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Nat Ecol Evol. 2019 May;3(5):834-844. doi: 10.1038/s41559-019-0850-1. Epub 2019 Apr 1.

Dynamic evolutionary history and gene content of sex chromosomes across diverse songbirds.

Xu L1,2, Auer G2, Peona V3, Suh A3, Deng Y4,5, Feng S4,5, Zhang G4,6,7, Blom MPK8,9, Christidis L10,11, Prost S12,13, Irestedt M14, Zhou Q15,16.

Author information

1
MOE Laboratory of Biosystems Homeostasis & Protection, Life Sciences Institute, Zhejiang University, Hangzhou, China.
2
Department of Molecular Evolution and Development, University of Vienna, Vienna, Austria.
3
Department of Evolutionary Biology, Evolutionary Biology Centre, Uppsala University, Uppsala, Sweden.
4
China National Genebank, BGI-Shenzhen, Shenzhen, China.
5
BGI-Shenzhen, Shenzhen, China.
6
State Key Laboratory of Genetic Resources and Evolution, Kunming Institute of Zoology, Chinese Academy of Sciences, Kunming, China.
7
Section for Ecology and Evolution, Department of Biology, University of Copenhagen, Copenhagen, Denmark.
8
Department of Bioinformatics and Genetics, Swedish Museum of Natural History, Stockholm, Sweden.
9
Museum für Naturkunde, Leibniz-Institut für Evolutions- und Biodiversitätsforschung, Berlin, Germany.
10
National Marin Science Centre, Southern Cross University, Coffs Harbour, New South Wales, Australia.
11
School of BioSciences, University of Melbourne, Parkville, Victoria, Australia.
12
Department of Integrative Biology, University of California, Berkeley, Berkeley, CA, USA.
13
LOEWE-Center for Translational Biodiversity Genomics, Senckenberg, Frankfurt, Germany.
14
Department of Bioinformatics and Genetics, Swedish Museum of Natural History, Stockholm, Sweden. Martin.Irestedt@nrm.se.
15
MOE Laboratory of Biosystems Homeostasis & Protection, Life Sciences Institute, Zhejiang University, Hangzhou, China. zhouqi1982@zju.edu.cn.
16
Department of Molecular Evolution and Development, University of Vienna, Vienna, Austria. zhouqi1982@zju.edu.cn.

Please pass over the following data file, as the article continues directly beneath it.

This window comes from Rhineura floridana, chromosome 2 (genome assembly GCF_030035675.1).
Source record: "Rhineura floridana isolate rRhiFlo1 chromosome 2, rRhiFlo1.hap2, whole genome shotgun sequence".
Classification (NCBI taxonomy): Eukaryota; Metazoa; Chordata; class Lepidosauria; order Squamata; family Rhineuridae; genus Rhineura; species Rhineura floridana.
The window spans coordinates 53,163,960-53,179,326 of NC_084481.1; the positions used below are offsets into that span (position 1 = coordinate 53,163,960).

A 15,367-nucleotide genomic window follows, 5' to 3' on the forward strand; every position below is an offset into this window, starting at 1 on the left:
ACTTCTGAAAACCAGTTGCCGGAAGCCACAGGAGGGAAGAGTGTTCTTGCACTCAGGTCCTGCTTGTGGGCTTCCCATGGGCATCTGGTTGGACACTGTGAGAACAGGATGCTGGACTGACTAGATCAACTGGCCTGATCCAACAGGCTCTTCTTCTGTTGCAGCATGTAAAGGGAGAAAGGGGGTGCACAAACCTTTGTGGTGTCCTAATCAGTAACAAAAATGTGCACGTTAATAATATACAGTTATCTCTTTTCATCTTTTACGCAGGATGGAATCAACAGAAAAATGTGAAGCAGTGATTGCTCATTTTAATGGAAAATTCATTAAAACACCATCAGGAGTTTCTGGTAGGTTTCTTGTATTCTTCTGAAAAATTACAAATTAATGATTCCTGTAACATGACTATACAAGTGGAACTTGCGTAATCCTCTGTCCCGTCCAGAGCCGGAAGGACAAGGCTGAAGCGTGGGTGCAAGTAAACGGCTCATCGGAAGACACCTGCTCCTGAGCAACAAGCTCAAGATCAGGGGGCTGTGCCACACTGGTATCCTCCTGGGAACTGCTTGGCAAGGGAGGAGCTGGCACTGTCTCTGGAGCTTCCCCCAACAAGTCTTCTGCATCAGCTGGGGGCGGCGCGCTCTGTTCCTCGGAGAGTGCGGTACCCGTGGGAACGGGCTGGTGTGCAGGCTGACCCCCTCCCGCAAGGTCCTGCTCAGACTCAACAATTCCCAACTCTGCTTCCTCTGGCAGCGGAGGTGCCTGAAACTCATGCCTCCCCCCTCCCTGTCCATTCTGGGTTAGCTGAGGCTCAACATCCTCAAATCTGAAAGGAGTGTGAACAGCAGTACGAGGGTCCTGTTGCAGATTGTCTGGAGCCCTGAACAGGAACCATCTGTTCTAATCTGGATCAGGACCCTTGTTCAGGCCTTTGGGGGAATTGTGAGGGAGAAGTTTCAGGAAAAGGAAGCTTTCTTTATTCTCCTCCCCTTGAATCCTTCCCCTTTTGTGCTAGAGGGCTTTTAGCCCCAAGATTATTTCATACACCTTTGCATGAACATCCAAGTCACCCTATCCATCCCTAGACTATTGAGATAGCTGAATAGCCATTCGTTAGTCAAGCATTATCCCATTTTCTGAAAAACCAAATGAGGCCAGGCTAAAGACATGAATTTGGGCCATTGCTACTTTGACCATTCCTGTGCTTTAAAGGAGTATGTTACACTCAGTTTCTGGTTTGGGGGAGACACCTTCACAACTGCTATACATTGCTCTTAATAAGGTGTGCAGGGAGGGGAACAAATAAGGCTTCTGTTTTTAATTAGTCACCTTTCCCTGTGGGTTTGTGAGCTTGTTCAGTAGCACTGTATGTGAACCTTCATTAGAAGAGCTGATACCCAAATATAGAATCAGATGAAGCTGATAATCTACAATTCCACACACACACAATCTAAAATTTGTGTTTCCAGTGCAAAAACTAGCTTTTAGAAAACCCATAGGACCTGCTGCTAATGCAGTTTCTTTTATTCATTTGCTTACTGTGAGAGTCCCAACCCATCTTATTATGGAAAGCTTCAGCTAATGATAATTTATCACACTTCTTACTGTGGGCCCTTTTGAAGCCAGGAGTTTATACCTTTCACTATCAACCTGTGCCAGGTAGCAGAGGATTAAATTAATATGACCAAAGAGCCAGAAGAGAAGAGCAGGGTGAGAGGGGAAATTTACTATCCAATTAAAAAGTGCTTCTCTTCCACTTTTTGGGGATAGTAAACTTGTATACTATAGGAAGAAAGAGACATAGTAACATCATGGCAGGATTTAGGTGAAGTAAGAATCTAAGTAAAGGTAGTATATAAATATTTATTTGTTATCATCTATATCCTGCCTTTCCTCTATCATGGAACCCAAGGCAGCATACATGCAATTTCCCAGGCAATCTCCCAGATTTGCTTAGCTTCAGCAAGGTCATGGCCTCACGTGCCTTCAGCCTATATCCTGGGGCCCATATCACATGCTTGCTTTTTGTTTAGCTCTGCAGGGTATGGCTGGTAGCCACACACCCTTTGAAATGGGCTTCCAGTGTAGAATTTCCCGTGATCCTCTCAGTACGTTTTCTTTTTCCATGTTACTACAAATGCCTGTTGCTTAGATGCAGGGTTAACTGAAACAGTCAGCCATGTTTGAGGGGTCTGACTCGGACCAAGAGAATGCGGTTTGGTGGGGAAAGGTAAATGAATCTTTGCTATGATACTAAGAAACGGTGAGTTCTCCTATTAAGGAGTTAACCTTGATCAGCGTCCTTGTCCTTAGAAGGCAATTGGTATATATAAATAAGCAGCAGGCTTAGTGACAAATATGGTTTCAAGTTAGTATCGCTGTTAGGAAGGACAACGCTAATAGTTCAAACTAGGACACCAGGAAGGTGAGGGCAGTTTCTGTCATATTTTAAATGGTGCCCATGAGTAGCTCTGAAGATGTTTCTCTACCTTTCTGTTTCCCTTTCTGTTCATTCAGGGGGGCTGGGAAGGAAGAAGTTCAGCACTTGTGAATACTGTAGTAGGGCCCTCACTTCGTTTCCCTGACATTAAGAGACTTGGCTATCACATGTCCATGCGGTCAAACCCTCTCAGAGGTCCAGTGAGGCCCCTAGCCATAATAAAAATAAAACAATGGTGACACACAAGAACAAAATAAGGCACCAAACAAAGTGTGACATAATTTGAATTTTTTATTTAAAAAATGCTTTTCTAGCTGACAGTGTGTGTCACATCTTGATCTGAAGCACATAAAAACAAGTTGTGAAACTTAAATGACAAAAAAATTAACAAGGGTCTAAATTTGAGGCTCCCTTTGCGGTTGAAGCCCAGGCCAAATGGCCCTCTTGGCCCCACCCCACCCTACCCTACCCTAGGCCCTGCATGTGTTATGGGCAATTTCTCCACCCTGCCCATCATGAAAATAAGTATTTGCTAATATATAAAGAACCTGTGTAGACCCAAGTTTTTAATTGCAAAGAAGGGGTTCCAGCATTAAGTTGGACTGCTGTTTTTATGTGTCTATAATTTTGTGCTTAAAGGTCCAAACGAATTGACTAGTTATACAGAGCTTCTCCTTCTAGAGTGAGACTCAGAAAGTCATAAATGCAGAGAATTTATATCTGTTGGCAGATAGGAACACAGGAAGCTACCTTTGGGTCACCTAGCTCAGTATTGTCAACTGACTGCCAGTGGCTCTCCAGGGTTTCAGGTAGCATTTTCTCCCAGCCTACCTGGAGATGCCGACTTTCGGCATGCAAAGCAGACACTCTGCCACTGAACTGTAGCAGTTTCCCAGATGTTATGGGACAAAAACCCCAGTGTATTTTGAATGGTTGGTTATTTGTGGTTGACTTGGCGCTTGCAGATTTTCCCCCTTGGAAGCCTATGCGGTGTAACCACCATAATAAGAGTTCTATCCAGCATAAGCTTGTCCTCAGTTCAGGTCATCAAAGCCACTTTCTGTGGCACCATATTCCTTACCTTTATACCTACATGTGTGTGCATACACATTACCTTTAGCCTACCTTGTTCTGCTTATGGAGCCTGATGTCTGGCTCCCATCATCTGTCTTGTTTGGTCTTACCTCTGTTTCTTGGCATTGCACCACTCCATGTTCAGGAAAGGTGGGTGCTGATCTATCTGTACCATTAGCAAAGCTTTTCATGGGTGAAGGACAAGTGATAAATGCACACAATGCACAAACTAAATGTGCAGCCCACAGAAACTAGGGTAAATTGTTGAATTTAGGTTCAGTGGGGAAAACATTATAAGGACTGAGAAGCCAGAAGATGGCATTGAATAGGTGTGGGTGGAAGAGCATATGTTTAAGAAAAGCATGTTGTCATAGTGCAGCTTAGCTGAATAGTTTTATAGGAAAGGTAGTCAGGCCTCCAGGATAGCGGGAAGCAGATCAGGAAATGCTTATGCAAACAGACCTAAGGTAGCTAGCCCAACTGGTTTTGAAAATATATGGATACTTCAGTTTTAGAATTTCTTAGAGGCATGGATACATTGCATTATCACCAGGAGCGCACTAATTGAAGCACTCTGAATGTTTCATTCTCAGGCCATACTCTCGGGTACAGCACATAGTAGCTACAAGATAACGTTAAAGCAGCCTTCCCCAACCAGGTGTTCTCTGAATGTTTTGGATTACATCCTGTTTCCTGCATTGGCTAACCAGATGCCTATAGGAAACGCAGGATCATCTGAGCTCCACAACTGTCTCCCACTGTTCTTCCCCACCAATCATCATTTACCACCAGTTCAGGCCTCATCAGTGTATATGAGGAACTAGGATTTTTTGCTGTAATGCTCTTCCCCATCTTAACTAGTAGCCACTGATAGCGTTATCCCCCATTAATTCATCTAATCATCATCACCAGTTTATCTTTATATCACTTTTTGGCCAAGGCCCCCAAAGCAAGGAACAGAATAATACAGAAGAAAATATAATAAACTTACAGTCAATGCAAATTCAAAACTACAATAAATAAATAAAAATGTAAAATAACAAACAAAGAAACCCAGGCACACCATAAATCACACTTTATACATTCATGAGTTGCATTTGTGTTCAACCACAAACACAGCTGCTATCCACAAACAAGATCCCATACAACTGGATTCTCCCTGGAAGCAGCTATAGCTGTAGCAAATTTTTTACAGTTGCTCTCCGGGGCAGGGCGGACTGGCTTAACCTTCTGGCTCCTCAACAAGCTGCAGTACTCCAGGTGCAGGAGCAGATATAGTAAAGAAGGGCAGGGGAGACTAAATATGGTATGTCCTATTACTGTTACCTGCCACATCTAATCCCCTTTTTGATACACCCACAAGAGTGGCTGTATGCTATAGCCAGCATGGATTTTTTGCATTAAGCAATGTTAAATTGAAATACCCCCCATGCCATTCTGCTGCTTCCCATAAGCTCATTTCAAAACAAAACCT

Abstract

Songbirds have a species number close to that of mammals and are classic models for studying speciation and sexual selection. Sex chromosomes are hotspots of both processes, yet their evolutionary history in songbirds remains unclear. We characterized genomes of 11 songbird species, with 5 genomes of bird-of-paradise species. We conclude that songbird sex chromosomes have undergone four periods of recombination suppression before species radiation, producing a gradient of pairwise sequence divergence termed 'evolutionary strata'. The latest stratum was probably due to a songbird-specific burst of retrotransposon CR1-E1 elements at its boundary, instead of the chromosome inversion generally assumed for suppressing sex-linked recombination. The formation of evolutionary strata has reshaped the genomic architecture of both sex chromosomes. We find stepwise variations of Z-linked inversions, repeat and guanine-cytosine (GC) contents, as well as W-linked gene loss rate associated with the age of strata. A few W-linked genes have been preserved for their essential functions, indicated by higher and broader expression of lizard orthologues compared with those of other sex-linked genes. We also find a different degree of accelerated evolution of Z-linked genes versus autosomal genes among species, potentially reflecting diversified intensity of sexual selection. Our results uncover the dynamic evolutionary history of songbird sex chromosomes and provide insights into the mechanisms of recombination suppression.

PMID:
30936435
DOI:
10.1038/s41559-019-0850-1
[Indexed for MEDLINE]

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